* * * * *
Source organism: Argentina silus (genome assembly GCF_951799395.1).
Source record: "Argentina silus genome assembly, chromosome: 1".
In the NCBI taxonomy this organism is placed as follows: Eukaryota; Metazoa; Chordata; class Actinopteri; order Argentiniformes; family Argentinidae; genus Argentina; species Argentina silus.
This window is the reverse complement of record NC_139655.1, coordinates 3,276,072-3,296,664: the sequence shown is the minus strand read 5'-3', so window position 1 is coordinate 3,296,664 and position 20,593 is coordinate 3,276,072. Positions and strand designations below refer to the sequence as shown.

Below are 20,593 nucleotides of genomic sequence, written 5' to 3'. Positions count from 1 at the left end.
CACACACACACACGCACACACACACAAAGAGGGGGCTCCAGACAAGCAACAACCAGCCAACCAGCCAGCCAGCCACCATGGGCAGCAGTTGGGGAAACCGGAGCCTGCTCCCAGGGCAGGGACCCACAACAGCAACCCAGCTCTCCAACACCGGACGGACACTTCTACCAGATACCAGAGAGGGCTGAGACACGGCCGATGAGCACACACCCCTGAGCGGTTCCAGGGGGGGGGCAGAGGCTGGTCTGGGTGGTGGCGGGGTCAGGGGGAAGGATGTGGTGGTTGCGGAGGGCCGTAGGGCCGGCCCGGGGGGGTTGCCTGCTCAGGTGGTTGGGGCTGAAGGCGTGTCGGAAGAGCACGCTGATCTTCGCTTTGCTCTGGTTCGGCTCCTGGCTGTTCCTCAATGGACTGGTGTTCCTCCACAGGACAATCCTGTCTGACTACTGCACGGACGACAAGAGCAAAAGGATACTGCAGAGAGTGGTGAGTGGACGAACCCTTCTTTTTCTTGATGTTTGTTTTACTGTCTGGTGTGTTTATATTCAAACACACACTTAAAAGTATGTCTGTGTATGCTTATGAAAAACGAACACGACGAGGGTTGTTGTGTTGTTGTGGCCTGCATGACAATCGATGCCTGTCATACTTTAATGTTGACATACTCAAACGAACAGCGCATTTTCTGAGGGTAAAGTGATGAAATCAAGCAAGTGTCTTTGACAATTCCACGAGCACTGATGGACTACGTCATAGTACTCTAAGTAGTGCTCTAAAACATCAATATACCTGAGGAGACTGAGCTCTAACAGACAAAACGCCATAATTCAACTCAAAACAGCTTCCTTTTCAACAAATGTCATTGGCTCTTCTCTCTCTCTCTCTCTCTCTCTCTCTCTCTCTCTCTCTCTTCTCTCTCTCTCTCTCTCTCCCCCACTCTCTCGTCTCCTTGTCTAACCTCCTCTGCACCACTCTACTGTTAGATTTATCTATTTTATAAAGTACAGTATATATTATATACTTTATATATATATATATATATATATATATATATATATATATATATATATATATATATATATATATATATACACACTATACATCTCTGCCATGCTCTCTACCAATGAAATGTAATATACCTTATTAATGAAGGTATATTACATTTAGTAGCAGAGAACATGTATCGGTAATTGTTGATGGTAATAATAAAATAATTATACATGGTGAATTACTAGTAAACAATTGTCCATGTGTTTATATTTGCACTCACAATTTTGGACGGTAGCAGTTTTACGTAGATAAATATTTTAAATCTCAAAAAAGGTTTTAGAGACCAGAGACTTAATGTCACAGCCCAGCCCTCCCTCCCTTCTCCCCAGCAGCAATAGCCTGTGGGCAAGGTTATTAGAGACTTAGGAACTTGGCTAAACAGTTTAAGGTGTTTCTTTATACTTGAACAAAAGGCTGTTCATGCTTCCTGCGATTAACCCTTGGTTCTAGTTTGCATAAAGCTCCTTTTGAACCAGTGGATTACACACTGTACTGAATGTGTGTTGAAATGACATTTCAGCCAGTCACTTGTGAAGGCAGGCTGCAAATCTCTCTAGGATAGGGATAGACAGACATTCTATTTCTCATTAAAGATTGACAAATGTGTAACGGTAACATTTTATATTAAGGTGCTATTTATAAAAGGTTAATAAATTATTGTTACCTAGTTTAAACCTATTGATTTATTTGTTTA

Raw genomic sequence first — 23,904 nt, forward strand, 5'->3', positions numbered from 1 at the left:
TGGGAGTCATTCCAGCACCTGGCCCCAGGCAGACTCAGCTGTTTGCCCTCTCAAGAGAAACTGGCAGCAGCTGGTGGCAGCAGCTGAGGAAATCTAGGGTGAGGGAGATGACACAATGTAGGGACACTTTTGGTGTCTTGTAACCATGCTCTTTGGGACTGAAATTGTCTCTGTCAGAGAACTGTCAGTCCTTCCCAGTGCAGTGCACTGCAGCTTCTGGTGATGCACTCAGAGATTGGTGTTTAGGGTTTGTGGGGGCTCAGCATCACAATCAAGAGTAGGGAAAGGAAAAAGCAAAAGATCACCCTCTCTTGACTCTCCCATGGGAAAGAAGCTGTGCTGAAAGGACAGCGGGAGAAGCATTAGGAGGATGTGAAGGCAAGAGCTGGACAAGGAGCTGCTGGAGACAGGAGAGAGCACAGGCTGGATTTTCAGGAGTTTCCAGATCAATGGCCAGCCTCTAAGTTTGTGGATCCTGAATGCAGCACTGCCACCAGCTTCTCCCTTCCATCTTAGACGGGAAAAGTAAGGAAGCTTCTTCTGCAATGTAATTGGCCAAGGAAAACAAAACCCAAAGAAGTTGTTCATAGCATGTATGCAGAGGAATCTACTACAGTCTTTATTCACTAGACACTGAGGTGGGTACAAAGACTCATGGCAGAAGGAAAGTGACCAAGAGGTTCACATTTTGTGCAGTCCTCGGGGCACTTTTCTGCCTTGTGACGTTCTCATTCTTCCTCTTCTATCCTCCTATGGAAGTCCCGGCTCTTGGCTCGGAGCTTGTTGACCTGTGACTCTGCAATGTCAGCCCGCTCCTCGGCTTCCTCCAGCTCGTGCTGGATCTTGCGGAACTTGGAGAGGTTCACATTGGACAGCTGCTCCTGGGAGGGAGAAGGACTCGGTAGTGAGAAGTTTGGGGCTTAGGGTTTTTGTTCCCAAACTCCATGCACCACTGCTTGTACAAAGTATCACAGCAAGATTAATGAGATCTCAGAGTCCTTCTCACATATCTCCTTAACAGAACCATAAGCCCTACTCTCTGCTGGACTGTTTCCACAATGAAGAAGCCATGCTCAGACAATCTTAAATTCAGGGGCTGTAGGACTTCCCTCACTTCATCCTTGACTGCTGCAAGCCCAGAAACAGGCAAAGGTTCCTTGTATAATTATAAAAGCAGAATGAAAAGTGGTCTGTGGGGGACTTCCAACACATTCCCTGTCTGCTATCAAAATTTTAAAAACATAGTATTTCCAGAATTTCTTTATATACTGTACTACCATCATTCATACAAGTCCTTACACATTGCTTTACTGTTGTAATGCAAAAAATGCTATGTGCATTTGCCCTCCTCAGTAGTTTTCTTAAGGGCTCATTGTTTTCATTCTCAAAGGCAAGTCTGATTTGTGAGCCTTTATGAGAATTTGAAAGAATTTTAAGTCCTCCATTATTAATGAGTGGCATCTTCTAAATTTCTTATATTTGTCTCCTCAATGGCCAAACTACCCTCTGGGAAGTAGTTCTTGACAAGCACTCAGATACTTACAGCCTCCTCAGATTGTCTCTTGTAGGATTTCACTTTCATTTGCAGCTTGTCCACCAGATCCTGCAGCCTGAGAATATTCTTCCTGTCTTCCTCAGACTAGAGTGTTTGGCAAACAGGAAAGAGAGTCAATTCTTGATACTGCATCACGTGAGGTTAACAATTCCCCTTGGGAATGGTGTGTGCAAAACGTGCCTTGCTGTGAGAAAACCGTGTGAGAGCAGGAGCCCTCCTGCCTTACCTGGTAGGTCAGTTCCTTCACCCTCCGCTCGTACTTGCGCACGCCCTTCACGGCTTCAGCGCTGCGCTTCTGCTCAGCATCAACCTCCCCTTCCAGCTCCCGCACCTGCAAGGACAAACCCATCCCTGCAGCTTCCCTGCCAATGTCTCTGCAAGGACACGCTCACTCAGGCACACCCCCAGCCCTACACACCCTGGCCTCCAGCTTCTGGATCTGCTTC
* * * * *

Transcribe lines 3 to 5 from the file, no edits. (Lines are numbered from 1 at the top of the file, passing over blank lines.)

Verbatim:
In the NCBI taxonomy this organism is placed as follows: Eukaryota; Metazoa; Chordata; class Actinopteri; order Argentiniformes; family Argentinidae; genus Argentina; species Argentina silus.
This window is the reverse complement of record NC_139655.1, coordinates 3,276,072-3,296,664: the sequence shown is the minus strand read 5'-3', so window position 1 is coordinate 3,296,664 and position 20,593 is coordinate 3,276,072. Positions and strand designations below refer to the sequence as shown.

Below are 20,593 nucleotides of genomic sequence, written 5' to 3'. Positions count from 1 at the left end.